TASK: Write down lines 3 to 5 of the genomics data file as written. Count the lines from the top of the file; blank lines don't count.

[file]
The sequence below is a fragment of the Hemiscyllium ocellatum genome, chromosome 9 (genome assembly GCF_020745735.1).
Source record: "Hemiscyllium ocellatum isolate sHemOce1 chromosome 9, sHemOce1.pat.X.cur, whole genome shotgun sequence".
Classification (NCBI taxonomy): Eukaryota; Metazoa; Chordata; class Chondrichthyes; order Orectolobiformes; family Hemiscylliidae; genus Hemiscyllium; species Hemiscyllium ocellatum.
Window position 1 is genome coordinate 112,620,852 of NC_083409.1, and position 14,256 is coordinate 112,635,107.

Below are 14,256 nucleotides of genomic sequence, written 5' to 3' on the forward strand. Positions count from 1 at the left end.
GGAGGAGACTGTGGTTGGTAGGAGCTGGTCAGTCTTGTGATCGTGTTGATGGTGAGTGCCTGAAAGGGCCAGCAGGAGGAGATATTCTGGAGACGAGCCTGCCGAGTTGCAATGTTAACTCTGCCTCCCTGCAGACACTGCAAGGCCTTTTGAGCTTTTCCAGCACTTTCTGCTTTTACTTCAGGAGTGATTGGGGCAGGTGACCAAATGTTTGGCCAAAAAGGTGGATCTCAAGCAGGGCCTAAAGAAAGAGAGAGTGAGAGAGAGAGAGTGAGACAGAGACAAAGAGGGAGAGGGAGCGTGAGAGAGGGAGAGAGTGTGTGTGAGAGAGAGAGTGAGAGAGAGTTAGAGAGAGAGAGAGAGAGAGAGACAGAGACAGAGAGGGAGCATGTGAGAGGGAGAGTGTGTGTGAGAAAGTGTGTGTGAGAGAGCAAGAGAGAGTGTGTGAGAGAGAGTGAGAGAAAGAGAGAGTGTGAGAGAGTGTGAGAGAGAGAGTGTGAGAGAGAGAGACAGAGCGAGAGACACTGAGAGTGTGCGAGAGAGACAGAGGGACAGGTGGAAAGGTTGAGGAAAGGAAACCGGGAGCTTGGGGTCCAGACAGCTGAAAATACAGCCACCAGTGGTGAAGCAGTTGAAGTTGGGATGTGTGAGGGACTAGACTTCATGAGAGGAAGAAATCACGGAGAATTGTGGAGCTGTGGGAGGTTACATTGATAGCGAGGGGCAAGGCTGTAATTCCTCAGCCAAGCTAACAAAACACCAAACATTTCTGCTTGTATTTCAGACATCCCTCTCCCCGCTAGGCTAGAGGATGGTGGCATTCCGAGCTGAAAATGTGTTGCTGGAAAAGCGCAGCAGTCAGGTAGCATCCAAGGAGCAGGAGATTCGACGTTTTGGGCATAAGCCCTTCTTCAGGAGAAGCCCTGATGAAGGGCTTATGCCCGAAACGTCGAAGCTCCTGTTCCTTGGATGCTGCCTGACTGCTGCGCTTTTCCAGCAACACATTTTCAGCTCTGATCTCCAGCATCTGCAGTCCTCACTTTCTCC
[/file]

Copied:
Classification (NCBI taxonomy): Eukaryota; Metazoa; Chordata; class Chondrichthyes; order Orectolobiformes; family Hemiscylliidae; genus Hemiscyllium; species Hemiscyllium ocellatum.
Window position 1 is genome coordinate 112,620,852 of NC_083409.1, and position 14,256 is coordinate 112,635,107.

Below are 14,256 nucleotides of genomic sequence, written 5' to 3' on the forward strand. Positions count from 1 at the left end.